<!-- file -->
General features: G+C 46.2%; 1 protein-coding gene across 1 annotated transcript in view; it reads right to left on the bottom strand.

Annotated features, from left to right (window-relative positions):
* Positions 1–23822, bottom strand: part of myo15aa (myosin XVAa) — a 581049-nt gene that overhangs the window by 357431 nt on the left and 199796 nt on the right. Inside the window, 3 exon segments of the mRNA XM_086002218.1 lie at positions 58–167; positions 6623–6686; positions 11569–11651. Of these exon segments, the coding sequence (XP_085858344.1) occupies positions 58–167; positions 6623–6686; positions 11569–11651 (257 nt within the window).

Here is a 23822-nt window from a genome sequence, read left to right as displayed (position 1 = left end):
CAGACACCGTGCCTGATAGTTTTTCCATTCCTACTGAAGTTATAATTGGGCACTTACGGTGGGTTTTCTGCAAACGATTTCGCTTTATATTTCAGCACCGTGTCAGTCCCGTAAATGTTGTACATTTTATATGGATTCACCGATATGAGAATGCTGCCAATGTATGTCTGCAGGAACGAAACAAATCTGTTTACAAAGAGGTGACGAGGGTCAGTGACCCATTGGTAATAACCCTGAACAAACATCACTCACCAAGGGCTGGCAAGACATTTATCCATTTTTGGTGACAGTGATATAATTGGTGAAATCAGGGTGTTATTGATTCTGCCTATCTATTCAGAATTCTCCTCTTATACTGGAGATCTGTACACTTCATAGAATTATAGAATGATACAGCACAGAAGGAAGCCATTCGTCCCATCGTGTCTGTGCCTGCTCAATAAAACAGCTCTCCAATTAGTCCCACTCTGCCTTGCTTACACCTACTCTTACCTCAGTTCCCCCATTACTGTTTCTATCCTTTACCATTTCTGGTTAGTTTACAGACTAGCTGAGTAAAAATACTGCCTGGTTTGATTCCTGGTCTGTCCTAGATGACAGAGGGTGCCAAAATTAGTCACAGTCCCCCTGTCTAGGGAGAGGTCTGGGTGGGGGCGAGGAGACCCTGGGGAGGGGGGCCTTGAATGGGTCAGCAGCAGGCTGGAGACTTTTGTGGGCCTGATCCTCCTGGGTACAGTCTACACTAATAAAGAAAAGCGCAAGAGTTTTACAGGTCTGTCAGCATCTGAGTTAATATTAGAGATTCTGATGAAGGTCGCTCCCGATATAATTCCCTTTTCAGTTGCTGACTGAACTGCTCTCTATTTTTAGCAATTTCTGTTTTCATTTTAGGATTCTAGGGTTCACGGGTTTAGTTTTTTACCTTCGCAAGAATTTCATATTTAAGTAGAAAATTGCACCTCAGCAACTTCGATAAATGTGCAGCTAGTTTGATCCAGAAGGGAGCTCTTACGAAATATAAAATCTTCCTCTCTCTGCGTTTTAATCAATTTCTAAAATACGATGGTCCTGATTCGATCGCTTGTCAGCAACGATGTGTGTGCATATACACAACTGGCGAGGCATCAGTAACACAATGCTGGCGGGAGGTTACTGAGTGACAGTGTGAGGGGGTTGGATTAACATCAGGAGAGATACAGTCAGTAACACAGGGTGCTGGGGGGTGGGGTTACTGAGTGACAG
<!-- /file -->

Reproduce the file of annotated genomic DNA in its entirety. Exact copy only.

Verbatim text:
General features: G+C 46.2%; 1 protein-coding gene across 1 annotated transcript in view; it reads right to left on the bottom strand.

Annotated features, from left to right (window-relative positions):
* Positions 1–23822, bottom strand: part of myo15aa (myosin XVAa) — a 581049-nt gene that overhangs the window by 357431 nt on the left and 199796 nt on the right. Inside the window, 3 exon segments of the mRNA XM_086002218.1 lie at positions 58–167; positions 6623–6686; positions 11569–11651. Of these exon segments, the coding sequence (XP_085858344.1) occupies positions 58–167; positions 6623–6686; positions 11569–11651 (257 nt within the window).

Here is a 23822-nt window from a genome sequence, read left to right as displayed (position 1 = left end):
CAGACACCGTGCCTGATAGTTTTTCCATTCCTACTGAAGTTATAATTGGGCACTTACGGTGGGTTTTCTGCAAACGATTTCGCTTTATATTTCAGCACCGTGTCAGTCCCGTAAATGTTGTACATTTTATATGGATTCACCGATATGAGAATGCTGCCAATGTATGTCTGCAGGAACGAAACAAATCTGTTTACAAAGAGGTGACGAGGGTCAGTGACCCATTGGTAATAACCCTGAACAAACATCACTCACCAAGGGCTGGCAAGACATTTATCCATTTTTGGTGACAGTGATATAATTGGTGAAATCAGGGTGTTATTGATTCTGCCTATCTATTCAGAATTCTCCTCTTATACTGGAGATCTGTACACTTCATAGAATTATAGAATGATACAGCACAGAAGGAAGCCATTCGTCCCATCGTGTCTGTGCCTGCTCAATAAAACAGCTCTCCAATTAGTCCCACTCTGCCTTGCTTACACCTACTCTTACCTCAGTTCCCCCATTACTGTTTCTATCCTTTACCATTTCTGGTTAGTTTACAGACTAGCTGAGTAAAAATACTGCCTGGTTTGATTCCTGGTCTGTCCTAGATGACAGAGGGTGCCAAAATTAGTCACAGTCCCCCTGTCTAGGGAGAGGTCTGGGTGGGGGCGAGGAGACCCTGGGGAGGGGGGCCTTGAATGGGTCAGCAGCAGGCTGGAGACTTTTGTGGGCCTGATCCTCCTGGGTACAGTCTACACTAATAAAGAAAAGCGCAAGAGTTTTACAGGTCTGTCAGCATCTGAGTTAATATTAGAGATTCTGATGAAGGTCGCTCCCGATATAATTCCCTTTTCAGTTGCTGACTGAACTGCTCTCTATTTTTAGCAATTTCTGTTTTCATTTTAGGATTCTAGGGTTCACGGGTTTAGTTTTTTACCTTCGCAAGAATTTCATATTTAAGTAGAAAATTGCACCTCAGCAACTTCGATAAATGTGCAGCTAGTTTGATCCAGAAGGGAGCTCTTACGAAATATAAAATCTTCCTCTCTCTGCGTTTTAATCAATTTCTAAAATACGATGGTCCTGATTCGATCGCTTGTCAGCAACGATGTGTGTGCATATACACAACTGGCGAGGCATCAGTAACACAATGCTGGCGGGAGGTTACTGAGTGACAGTGTGAGGGGGTTGGATTAACATCAGGAGAGATACAGTCAGTAACACAGGGTGCTGGGGGGTGGGGTTACTGAGTGACAG